Dr Ritesh Shiwakoti
• Collagen is the main structural protein of the various
connective tissues in animals. As the main component of
connective tissue, it is the most abundant protein in mammals
, making up from 25% to 35% of the whole-body protein
• Collagen, in the form of elongated fibrils, is mostly found
in fibrous tissues such as tendons, ligaments and skin. It is also
abundant in corneas, cartilage, bones, blood vessels, the gut,
intervertebral discs and the periodontium in teeth.
• Collagen and Elastin are the examples of fibrous proteins.
• These are basic structural elements.
• These proteins have special mechanical properties.
• They are found as components of skin, connective tissue,
blood vessels, sclera and cornea of eye.
• It is the most abundant protein in the body.
• It is long, rigid structure in which three polypeptides are
wound around one another in a rope like fashion.
• These polypeptides are called α-helix
• They are arranged in a triple helix.
• They are found everywhere in the body, but their type is
dictated by their structural role in a particular organ.
• Gel- extracellular matrix or vitreous humor of eye.
• Tight bundles- Tendons
• Stacked- as in Cornea
• Fibers arranged at an angle- Bones
TYPES OF COLLAGEN
Collagen type I
• Found in the supporting elements of high tensile strength.
• Found in bone, skin, tendon, muscles, cornea and walls of
Collagen type II
• Found in cartilaginous tissues.
• Found in inter verteberal disk, vitreous body and hyaline
Collagen type III
• Found in distensible tissues.
• Fetal skin, blood vessels.
Collagen type IV
• Found in the basement membranes and muscles.
Collagen type VII
• Beneath stratified squamous epithelia
Collagen type IX
• Found in cartilage
Collagen type XII
• Tendon, ligaments
STRUCTURE OF THE COLLAGEN
Amino acid sequence: collagen is rich in Pro & Gly, both
important in formation of triple-stranded helix.
• Pro facilitates formation of helical conformation of each α-
chain because its ring causes “kinks” in peptide chain.
• Gly, smallest aa, is found in every 3rd position of the polyp
chain. It fits into restricted spaces where the 3 chains of the
helix come together
• Gly residues are part of a repeating sequence, -Gly-X-Y-, X:
frequently Pro, Y: often hydroxyproline or hydroxylysine
• Thus, most α-chain can be regarded as a polyp whose seq can
be represented as (-Gly-X-Y-)333
Triple helical structure: unlike most globular proteins that are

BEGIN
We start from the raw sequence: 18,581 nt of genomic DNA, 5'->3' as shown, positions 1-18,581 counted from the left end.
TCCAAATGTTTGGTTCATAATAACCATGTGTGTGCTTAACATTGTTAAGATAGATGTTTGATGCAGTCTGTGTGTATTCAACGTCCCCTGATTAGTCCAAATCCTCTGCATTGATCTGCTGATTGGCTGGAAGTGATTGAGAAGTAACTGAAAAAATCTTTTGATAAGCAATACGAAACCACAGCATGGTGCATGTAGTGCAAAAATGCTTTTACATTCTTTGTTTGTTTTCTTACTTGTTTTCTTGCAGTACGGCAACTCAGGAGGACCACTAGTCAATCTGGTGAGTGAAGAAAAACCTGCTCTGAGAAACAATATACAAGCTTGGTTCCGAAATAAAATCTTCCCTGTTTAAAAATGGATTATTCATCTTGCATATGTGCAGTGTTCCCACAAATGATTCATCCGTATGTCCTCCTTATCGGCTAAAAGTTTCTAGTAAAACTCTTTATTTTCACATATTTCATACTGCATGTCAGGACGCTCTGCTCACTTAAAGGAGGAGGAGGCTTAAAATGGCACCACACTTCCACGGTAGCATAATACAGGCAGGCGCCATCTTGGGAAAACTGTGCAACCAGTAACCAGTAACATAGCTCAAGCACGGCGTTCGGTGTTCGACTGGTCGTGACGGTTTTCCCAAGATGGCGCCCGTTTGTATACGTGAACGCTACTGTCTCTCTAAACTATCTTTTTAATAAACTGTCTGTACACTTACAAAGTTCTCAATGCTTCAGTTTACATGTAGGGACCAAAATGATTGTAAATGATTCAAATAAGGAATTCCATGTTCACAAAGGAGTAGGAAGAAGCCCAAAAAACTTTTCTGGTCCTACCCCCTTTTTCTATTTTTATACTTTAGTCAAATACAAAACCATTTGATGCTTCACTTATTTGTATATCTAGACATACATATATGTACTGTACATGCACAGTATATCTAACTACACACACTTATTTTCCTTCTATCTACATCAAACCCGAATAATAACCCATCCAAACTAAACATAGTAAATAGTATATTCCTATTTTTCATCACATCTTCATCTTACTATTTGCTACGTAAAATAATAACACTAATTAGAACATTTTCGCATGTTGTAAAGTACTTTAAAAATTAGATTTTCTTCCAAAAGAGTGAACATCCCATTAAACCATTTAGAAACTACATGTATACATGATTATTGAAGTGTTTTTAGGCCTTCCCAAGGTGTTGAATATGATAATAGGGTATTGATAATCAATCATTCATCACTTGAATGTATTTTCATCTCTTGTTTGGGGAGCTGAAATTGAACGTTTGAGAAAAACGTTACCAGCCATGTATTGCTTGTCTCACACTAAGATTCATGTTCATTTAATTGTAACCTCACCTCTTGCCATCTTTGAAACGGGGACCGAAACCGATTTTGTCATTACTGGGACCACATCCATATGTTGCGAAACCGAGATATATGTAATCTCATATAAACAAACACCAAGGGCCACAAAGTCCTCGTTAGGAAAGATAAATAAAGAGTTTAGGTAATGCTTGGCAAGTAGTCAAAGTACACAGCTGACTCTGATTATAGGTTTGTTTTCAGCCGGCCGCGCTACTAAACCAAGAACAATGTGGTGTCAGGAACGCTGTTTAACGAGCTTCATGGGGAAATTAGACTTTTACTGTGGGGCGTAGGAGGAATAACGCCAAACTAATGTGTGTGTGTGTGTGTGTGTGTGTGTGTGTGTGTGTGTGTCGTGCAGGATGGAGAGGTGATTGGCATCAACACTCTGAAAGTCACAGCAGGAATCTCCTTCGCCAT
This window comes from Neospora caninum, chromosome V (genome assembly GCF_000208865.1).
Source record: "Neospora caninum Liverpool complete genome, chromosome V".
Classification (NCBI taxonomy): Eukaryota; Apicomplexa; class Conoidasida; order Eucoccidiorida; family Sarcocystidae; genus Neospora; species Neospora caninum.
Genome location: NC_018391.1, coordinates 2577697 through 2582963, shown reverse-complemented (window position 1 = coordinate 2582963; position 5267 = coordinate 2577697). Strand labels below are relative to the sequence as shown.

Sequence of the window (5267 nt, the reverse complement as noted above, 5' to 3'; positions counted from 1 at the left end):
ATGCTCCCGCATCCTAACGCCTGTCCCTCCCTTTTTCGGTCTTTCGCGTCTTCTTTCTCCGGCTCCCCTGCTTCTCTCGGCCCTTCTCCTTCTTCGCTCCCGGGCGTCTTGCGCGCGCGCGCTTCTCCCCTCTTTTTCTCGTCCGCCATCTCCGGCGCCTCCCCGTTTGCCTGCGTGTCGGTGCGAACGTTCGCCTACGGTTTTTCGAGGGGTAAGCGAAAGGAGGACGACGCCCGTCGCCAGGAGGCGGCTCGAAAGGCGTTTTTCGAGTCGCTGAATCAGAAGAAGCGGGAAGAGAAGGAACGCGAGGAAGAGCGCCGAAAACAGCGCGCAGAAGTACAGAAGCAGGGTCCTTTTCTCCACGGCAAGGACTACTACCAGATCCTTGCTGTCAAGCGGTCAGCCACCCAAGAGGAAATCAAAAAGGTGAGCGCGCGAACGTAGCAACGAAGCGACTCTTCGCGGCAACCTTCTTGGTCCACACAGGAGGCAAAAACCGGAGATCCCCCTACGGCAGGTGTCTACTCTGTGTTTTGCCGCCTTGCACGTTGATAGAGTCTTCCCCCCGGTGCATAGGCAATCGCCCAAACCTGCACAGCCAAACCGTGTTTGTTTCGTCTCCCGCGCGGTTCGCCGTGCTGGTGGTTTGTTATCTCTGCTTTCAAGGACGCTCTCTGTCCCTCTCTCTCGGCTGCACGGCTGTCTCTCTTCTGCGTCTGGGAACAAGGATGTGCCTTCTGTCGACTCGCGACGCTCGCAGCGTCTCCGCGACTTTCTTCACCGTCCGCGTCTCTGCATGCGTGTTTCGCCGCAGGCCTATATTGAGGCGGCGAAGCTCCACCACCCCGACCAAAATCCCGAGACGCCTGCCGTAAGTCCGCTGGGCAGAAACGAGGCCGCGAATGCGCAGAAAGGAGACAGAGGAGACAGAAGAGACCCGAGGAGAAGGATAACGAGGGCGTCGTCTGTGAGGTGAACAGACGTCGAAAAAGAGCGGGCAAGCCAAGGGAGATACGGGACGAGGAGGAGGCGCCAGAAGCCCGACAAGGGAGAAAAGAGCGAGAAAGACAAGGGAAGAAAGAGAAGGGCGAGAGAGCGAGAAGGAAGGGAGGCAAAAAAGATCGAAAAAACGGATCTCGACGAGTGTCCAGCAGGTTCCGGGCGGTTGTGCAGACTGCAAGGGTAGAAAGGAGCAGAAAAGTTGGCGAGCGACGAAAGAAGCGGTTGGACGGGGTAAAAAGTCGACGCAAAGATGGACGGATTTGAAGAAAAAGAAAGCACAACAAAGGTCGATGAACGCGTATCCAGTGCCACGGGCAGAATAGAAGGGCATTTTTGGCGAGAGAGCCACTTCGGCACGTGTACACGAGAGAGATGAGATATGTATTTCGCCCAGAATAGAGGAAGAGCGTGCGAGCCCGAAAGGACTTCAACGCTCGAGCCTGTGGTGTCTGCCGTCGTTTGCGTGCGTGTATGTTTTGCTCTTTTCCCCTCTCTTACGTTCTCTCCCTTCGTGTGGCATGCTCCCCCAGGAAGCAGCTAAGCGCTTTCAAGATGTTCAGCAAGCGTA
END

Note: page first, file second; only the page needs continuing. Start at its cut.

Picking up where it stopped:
folded into compact structures, collagen, a fibrous protein,
has an elongated, triple helical structure that places many of
its aa’s side chains on surface of the triple helical molecule
- This allows bond formation b/w exposed R-groups of
neighboring collagen monomers aggregation into fibers
Hydroxyproline & hydroxylysine:
• Collagen contains hyp & hyl, not present in most other
• These residues result from hydroxylation of some Pro & Lys
residues after incorporation into polyp chains
• Hydroxylation is an e.g. of post-translational modification
• Hydroxylation of Pro is important in stabilizing triple-helical
structure of collagen, it maximizes interchain H-bond
- Hydroxyl group of hyl residues of collagen may be
- Most commonly, glucose & galactose are sequentially
attached to polyp chain prior to triple-helix formation
• The collagen of PDL is largely Type I , with lesser amounts of
type III , IV , VI and XII .
• Fibril Collagens include type I , III , V that generally co
distributes with collagen type I. Higher portion of collagen III
usually seen in foetal tissues.
• Collagen Type IV does not form fibrils and is found in
basement membranes of neurovascular bundles and other
PDL cells. Though this collagen is specifically associated with
basement membranes , it also plays role in maintaining the
elastic system of the vasculature of the gums.
• Collagen fibers of the periodontium ( particularly Type I )
provide the structural requirements to withstand intrusive
forces of mastication ( tooth support ) and also to
accommodate growing tooth in mammals.
1. Ehlers-Danlos syndrome (EDS):EDS can result from
deficiency of collagen processing enzymes (e.g., lysyl-
hydroxylase deficiency or pro-collagen peptidase
deficiency), or from mutations in aa sequences of collagen
types I,III, or V.
3. Emphysema results from destruction of connective tissue of
4. Alport Syndrome: Collagen involved- type IV (found in the
basement membrane of glomerulas.
- Hematuria - renal diseases
5. Epidermolysis bullosa: Due to alteration of Collagen type VII
- skin breaks - blister formation
6. Scurvy: impaired synthesis of collagen due to deficiencies of
prolyl and lysyl and lysyl hydroxylases . bleeding gum -
delayed wound healing
• Collagens are widely employed in the construction of artificial
skin substitutes used in the management of severe burns &
• Collagen is also used to make the pennis bigger.
• Collagen is also sold commercially as a joint mobility
supplement. This lacks supportive research as the proteins
would just be broken down into its base amino acids during
digestion, and could go to a variety of places besides the
joints depending upon need and DNA orders.
• Collagen is now being used as a main ingredient for some
• Recently an alternative to animal-derived collagen has
become available. Although expensive, this human collagen,
derived from donor cadavers, placentas and aborted fetuses,
may minimize the possibility of immune reactions.